I met Maya Kulkarni through the Indian classical dance scene in New York City. It’s quite a small group, so it was inevitable that we, two women who are quite active in the choreographic scene, would eventually meet. In 2016, I asked her if she wanted to rework some solo choreography for me and she agreed. Our relationship grew from there.
Maya came to New York as a young performer in the 1960s. She was one of the earlier Indian classical dancers presenting in the city, and has come to be known as a visionary. I’ve had the privilege of training with many legendary teachers of the art form, but what stands out to me in my work with Maya is that she helps me expand my canvas.
Classical Indian dance exists within a structure. A lot of the themes and poems were written hundreds of years ago and traditionally involve devotion to a deity or a love between a dancer and a Lord. Many of the songs were composed hundreds of years ago too and involve Hindu mythology. With Maya, though, I’m expanding these themes into secular work that is more universal. We are working with new ideas, stories and concepts that aren’t already part of the art form, while still maintaining the foundational movement. For example, we recently worked together on a work, called “The Adventures of the Naughty Bee,” that premiered at the Erasing Borders Dance Festival this past September. It’s a film about a bee born in a temple hive in India who is very adventurous.
Maya helps already established dancers push their boundaries beyond what they thought possible. Indian classical dance has a codified set of hand gestures that have meanings. For example, if I want to say “flower,” my hands demonstrate a flower in a specific way. Maya has created something unique by relying less on gestures and more on the way the whole face and body tell the story. She encourages us to discover what’s going on in our heads when we are acting as the character by exploring their emotional underpinnings. She probes us on what it would feel like to be them in each instance.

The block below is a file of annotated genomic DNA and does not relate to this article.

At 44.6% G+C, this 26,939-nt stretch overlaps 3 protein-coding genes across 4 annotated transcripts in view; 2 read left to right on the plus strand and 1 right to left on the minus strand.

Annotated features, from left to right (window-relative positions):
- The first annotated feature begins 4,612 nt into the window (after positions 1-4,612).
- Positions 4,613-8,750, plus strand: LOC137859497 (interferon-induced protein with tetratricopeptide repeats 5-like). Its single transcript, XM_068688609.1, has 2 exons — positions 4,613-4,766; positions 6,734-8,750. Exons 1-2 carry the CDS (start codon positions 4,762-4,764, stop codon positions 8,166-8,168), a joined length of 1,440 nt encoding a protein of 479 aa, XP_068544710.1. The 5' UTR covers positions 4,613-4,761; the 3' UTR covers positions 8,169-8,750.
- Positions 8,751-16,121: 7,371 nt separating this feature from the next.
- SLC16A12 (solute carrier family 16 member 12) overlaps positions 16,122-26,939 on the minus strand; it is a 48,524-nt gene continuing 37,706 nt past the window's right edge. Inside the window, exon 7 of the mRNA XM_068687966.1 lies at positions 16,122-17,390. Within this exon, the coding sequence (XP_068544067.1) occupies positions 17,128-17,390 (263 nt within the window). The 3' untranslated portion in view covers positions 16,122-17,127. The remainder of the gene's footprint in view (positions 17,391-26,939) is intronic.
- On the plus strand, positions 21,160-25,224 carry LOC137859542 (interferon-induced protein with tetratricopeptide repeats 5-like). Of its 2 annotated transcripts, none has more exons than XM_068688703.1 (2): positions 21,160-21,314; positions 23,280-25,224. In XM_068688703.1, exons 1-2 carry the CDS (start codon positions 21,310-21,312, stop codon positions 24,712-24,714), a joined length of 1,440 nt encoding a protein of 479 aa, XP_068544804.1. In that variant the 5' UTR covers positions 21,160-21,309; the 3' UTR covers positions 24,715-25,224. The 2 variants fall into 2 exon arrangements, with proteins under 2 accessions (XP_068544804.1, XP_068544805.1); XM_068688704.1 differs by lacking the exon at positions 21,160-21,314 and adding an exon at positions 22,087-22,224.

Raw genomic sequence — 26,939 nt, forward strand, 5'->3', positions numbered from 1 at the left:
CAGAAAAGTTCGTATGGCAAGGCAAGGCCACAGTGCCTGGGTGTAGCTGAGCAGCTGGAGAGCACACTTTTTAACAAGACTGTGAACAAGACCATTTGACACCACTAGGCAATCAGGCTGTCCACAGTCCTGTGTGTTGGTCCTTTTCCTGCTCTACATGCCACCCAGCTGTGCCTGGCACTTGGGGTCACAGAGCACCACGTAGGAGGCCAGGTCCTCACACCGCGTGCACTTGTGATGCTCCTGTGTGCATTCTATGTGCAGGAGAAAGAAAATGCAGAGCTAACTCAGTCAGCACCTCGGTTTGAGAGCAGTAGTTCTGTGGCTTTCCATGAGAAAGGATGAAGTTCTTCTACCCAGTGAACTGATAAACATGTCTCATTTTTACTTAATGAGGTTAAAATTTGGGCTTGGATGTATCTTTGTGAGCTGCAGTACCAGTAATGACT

Stepping away from the traditional expectations of this art form and creating her own path has inspired me to take risks in my own career. Maya has taught me, through example, that boundaries aren’t fixed and to not box myself in to a particular way of doing something.
I teach these same lessons to my own students today, and see elements of Maya’s mentorship in all of my work. I also strive to find new patterns of movement and modes of expression now. For example, I just did a dance about the sun rising and falling in the day. Rather than relating it to a fixed narrative, I created imagery and embodied it myself. Rather than showing sprouts sprouting through gestures, I became the sprouts myself. It’s Maya’s vision that has inspired me to approach movement this way.
It’s very special to have a mentor in your life who pushes you to try new things. Maya has given me the courage to go beyond boundaries that have been placed on me and has guided me through my artistic journey. I’m so grateful for our unique relationship.
Sonali Skandan is a bharatanatyam dancer and choreographer in New York City. She is also the artistic director of Jiva Dance.